Beep Baseball has been around since 1976 according to the National Beep Baseball Association (NBBA). They have been dedicated to ensuring folks with low or no vision can participate in America’s favorite pastime. Using a combination of a beeping ball and buzzing bases, they have created a baseball field setup that allows visually impaired athletes to play using their ears rather than eyes. Beep baseball is a challenging, physically demanding and enjoyable competitive sport for athletes who are blind or visually impaired. The teams are co-ed so that everyone can be included, and there are regular championships that bring extra competitive fun into the picture.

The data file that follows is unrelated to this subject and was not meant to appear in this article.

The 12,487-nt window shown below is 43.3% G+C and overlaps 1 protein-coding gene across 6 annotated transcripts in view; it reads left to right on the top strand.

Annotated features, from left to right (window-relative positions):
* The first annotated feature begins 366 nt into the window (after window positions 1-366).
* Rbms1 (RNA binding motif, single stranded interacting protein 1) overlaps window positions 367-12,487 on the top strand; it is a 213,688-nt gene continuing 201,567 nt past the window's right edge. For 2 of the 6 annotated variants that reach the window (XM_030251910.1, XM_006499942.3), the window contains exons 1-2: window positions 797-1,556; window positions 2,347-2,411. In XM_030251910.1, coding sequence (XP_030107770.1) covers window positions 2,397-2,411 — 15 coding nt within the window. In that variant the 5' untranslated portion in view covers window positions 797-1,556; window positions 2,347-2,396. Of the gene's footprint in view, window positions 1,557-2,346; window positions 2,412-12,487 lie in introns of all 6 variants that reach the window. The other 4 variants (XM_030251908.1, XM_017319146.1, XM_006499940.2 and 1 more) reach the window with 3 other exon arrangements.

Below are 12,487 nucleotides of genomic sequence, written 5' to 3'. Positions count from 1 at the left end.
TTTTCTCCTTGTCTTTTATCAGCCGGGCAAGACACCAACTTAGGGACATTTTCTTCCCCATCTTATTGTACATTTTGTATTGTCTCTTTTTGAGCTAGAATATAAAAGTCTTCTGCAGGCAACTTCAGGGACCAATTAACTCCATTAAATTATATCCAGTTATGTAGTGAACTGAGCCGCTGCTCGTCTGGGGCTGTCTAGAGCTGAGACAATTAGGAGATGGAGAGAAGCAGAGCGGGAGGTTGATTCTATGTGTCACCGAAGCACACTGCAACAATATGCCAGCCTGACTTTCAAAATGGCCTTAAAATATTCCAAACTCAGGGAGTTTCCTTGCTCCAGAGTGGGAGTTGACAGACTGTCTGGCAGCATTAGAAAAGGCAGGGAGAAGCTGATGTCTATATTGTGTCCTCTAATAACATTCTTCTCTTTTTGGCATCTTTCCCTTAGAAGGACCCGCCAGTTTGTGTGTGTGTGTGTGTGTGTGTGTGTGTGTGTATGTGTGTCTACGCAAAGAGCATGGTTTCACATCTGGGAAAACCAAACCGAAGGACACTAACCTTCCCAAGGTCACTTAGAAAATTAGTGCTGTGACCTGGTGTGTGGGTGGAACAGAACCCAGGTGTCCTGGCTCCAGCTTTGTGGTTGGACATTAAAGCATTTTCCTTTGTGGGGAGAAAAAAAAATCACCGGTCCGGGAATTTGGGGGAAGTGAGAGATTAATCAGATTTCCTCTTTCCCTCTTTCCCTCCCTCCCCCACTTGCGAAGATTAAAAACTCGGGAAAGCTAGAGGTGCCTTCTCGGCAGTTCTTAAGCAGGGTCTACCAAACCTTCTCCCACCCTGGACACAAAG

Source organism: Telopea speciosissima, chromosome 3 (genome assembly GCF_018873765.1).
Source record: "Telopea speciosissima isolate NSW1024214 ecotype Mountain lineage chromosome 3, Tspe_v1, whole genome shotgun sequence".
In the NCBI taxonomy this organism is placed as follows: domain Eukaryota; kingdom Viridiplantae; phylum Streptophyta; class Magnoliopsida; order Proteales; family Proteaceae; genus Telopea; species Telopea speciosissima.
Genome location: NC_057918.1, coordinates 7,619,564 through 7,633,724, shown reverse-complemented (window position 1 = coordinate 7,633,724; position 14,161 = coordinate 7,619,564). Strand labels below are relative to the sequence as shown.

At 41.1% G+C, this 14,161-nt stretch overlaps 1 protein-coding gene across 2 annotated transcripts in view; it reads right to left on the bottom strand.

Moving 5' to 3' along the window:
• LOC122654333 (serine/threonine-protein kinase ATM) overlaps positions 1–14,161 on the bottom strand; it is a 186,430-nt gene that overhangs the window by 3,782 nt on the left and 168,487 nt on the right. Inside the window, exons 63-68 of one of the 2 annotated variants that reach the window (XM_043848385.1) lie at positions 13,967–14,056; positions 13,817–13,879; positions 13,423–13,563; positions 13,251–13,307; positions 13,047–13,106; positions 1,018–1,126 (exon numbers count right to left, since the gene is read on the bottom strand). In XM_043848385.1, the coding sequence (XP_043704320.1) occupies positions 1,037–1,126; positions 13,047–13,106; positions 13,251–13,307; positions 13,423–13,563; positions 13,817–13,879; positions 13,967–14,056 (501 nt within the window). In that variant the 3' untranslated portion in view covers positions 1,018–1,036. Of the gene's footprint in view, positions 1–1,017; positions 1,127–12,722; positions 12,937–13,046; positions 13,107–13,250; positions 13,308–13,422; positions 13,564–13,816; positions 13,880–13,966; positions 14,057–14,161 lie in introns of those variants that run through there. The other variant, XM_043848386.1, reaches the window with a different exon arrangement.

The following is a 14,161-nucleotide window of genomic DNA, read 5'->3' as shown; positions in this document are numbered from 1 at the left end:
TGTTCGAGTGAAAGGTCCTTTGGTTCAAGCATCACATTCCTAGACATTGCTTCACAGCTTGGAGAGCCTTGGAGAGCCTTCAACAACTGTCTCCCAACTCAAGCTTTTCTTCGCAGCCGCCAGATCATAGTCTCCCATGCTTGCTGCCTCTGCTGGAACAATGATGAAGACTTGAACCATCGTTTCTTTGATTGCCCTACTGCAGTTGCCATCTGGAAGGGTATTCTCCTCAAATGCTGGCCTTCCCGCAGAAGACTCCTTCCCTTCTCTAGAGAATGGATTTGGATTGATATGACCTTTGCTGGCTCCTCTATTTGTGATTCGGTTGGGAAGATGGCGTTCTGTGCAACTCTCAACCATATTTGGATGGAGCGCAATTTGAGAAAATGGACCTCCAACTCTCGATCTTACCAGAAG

Virtual Online and Video Games for the Visually Impaired

Just because a person is unable to see or at least not as well as they once could does not mean they should not be able to enjoy gaming in a more traditional sense of the term. This section will focus on two articles that provide insight on what the gaming world is currently like for the visually impaired as well as what the future may hold.

Gaming Has Many Visually Impaired Fans. Why Not Serve Them Better?: As surprising as it may seem, given the visually intensive nature of most games today, there are visually impaired people all over the world playing games — whether they were designed with them in mind or not.  A few years ago, Madden NFL graphics developer Karen Stevens won a “game jam” — or hackathon — at the video game company Electronic Arts.